June 13, 2016 Adam Entous and Gordon Lubold / The Wall Street Journal
The US military bombed a Syrian rebel unit it had trained and equipped in a friendly-fire incident in late May, prompting an internal investigation and raising questions about renewed Pentagon efforts to build local forces to battle Islamic State. The military didn't disclose the incident until asked about it by The Wall Street Journal. It is unclear why the US military didn't disclose the Syria incident earlier.
US Says Friendly Fire Killed Syrian Allies Incident raises questions about Pentagon efforts to train groups fighting Islamic State Adam Entous and Gordon Lubold / The Wall Street Journal
WASHINGTON (June 10, 2016) -- The US military bombed a Syrian rebel unit it had trained and equipped in a friendly-fire incident in late May, prompting an internal investigation and raising questions about renewed Pentagon efforts to build local forces to battle Islamic State.
The military didn't disclose the incident until asked about it by The Wall Street Journal. It is the most serious setback to date for the Pentagon's recent efforts to work with Sunni Arab forces in northern Syria.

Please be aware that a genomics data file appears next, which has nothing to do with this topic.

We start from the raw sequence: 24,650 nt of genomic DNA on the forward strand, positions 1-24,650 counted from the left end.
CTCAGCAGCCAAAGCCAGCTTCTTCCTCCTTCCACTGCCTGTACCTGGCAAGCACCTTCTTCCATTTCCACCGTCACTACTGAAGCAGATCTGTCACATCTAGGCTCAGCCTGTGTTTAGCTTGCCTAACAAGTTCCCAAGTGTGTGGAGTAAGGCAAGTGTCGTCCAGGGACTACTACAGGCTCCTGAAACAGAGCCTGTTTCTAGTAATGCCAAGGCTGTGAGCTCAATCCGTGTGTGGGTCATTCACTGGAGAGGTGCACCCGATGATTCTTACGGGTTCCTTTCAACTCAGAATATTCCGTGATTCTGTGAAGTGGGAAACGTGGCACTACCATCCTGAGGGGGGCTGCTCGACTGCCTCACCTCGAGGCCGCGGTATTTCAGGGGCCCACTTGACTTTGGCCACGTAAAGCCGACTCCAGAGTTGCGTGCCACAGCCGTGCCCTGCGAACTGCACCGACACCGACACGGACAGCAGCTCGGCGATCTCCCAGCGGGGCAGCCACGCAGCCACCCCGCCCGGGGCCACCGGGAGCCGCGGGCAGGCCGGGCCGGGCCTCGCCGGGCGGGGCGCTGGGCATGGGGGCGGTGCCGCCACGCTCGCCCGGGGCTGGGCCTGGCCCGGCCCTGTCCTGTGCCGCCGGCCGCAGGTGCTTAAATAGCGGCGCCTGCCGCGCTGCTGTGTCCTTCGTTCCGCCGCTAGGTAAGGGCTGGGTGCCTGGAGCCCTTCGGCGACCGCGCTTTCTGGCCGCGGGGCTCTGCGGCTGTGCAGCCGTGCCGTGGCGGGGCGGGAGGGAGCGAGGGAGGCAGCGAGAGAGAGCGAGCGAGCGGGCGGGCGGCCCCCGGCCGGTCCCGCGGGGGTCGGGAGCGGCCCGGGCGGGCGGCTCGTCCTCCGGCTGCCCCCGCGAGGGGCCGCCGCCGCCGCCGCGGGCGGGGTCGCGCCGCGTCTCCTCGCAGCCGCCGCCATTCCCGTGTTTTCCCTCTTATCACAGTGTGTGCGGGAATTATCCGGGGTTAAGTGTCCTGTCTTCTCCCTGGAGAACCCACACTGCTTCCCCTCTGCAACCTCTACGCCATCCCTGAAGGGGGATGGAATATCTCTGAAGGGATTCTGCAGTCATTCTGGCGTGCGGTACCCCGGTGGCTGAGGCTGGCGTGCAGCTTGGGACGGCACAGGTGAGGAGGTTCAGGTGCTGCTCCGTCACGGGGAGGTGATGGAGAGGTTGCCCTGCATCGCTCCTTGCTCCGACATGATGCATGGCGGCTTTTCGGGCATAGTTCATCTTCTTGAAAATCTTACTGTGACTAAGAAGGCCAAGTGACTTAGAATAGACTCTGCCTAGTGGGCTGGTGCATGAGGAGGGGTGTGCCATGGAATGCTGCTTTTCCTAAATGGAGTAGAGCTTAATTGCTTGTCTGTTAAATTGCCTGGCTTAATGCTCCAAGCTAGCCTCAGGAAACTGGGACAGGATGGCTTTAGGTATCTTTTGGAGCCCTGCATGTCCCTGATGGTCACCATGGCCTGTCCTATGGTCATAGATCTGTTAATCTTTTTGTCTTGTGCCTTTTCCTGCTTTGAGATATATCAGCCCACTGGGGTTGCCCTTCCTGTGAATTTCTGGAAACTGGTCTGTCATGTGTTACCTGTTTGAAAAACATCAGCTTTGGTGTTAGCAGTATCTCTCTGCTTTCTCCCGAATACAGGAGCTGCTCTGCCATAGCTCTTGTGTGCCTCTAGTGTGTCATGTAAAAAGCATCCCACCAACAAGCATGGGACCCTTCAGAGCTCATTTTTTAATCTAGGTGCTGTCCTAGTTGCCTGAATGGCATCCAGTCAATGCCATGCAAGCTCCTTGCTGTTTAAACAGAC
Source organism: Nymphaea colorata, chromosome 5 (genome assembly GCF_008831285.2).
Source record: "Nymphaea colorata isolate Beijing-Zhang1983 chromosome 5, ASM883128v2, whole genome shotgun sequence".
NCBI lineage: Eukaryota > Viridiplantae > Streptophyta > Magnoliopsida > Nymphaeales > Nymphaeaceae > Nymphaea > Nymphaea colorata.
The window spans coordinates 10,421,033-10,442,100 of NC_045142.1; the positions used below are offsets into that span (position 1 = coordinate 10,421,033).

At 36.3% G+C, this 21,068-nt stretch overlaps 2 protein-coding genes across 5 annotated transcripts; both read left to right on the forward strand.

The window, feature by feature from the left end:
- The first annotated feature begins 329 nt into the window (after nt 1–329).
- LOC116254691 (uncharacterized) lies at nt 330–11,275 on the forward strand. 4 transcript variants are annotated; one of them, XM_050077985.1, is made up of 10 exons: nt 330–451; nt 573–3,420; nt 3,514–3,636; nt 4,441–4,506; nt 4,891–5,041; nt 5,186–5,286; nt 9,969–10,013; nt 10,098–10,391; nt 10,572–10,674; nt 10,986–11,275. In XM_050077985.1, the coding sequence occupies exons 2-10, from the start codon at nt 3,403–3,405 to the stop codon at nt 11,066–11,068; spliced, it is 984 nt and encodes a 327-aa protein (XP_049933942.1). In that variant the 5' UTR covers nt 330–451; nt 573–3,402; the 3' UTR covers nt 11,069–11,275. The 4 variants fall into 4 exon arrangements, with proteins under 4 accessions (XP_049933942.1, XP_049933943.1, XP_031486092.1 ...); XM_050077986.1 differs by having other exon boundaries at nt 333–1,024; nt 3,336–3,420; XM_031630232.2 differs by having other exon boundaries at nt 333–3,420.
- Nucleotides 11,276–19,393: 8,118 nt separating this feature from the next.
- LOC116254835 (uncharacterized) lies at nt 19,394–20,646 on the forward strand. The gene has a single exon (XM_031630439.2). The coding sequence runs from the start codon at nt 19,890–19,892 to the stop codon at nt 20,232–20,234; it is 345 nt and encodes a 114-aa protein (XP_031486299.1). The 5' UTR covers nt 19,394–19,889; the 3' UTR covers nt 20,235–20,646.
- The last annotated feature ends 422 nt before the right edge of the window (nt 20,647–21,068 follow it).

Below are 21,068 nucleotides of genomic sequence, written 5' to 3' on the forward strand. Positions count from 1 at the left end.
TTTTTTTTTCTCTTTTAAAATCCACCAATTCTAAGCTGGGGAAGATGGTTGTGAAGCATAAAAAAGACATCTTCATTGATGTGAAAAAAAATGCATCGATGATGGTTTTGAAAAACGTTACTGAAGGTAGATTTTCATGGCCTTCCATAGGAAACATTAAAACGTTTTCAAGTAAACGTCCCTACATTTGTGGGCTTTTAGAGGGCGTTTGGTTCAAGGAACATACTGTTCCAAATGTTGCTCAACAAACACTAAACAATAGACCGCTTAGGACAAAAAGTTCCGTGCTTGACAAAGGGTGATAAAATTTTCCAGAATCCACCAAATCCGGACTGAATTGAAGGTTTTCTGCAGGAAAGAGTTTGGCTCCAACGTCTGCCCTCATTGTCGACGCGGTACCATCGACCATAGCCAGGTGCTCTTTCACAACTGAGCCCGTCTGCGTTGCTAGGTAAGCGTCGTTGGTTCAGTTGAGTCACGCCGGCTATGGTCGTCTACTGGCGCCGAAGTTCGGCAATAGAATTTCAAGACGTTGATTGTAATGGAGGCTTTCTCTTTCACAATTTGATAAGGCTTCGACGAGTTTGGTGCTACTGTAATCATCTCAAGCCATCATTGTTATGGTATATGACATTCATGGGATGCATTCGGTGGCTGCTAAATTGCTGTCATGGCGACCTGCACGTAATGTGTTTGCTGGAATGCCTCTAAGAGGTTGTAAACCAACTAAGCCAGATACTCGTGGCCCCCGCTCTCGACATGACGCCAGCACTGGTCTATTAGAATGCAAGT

The Pentagon said it conducted a series of airstrikes in and around the Syrian town of Ma'ra on May 27 and May 28. The Pentagon-backed Mutasim Brigade said one of the airstrikes hit the brigade.
A statement issued by the US military at the time said three strikes were carried out near Ma'ra that "struck two separate ISIL tactical units and destroyed two ISIL tactical vehicles and an ISIL vehicle," using the Pentagon's preferred acronym for Islamic State.
But leaders with the brigade in interviews said a US airstrike hit brigade members while they were fighting Islamic State militants. Mustafa Sejry, the head of Mutasim's political office, said 10 of the brigade's fighters were killed in the US strike. A spokesman for the US military's Central Command acknowledged the incident, saying in a written statement that the US military had launched an investigation.